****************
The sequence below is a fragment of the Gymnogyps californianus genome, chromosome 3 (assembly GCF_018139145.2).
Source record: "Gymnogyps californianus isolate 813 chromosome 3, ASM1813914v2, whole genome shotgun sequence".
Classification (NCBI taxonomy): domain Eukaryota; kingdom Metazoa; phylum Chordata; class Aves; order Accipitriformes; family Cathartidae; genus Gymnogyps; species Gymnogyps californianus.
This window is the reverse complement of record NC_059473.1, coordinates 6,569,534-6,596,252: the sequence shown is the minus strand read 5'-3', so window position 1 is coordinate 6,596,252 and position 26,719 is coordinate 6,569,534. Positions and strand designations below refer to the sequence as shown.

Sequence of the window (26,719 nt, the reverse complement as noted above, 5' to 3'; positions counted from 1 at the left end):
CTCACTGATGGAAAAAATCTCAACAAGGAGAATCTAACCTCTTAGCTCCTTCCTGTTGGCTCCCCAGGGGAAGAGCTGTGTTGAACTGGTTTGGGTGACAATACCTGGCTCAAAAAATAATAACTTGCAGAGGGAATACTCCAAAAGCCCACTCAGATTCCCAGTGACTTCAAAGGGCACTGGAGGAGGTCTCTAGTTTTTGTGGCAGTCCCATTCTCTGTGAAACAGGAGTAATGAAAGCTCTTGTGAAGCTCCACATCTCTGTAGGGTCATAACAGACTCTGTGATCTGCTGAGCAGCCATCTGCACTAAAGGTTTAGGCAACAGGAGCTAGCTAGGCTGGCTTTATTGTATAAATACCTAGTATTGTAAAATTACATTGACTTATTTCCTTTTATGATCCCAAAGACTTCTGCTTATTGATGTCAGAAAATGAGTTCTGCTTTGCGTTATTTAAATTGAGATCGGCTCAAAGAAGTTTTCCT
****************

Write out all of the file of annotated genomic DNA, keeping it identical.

The sequence below is a fragment of the Gymnogyps californianus genome, chromosome 3 (assembly GCF_018139145.2).
Source record: "Gymnogyps californianus isolate 813 chromosome 3, ASM1813914v2, whole genome shotgun sequence".
Classification (NCBI taxonomy): domain Eukaryota; kingdom Metazoa; phylum Chordata; class Aves; order Accipitriformes; family Cathartidae; genus Gymnogyps; species Gymnogyps californianus.
This window is the reverse complement of record NC_059473.1, coordinates 6,569,534-6,596,252: the sequence shown is the minus strand read 5'-3', so window position 1 is coordinate 6,596,252 and position 26,719 is coordinate 6,569,534. Positions and strand designations below refer to the sequence as shown.

Sequence of the window (26,719 nt, the reverse complement as noted above, 5' to 3'; positions counted from 1 at the left end):
CTCACTGATGGAAAAAATCTCAACAAGGAGAATCTAACCTCTTAGCTCCTTCCTGTTGGCTCCCCAGGGGAAGAGCTGTGTTGAACTGGTTTGGGTGACAATACCTGGCTCAAAAAATAATAACTTGCAGAGGGAATACTCCAAAAGCCCACTCAGATTCCCAGTGACTTCAAAGGGCACTGGAGGAGGTCTCTAGTTTTTGTGGCAGTCCCATTCTCTGTGAAACAGGAGTAATGAAAGCTCTTGTGAAGCTCCACATCTCTGTAGGGTCATAACAGACTCTGTGATCTGCTGAGCAGCCATCTGCACTAAAGGTTTAGGCAACAGGAGCTAGCTAGGCTGGCTTTATTGTATAAATACCTAGTATTGTAAAATTACATTGACTTATTTCCTTTTATGATCCCAAAGACTTCTGCTTATTGATGTCAGAAAATGAGTTCTGCTTTGCGTTATTTAAATTGAGATCGGCTCAAAGAAGTTTTCCT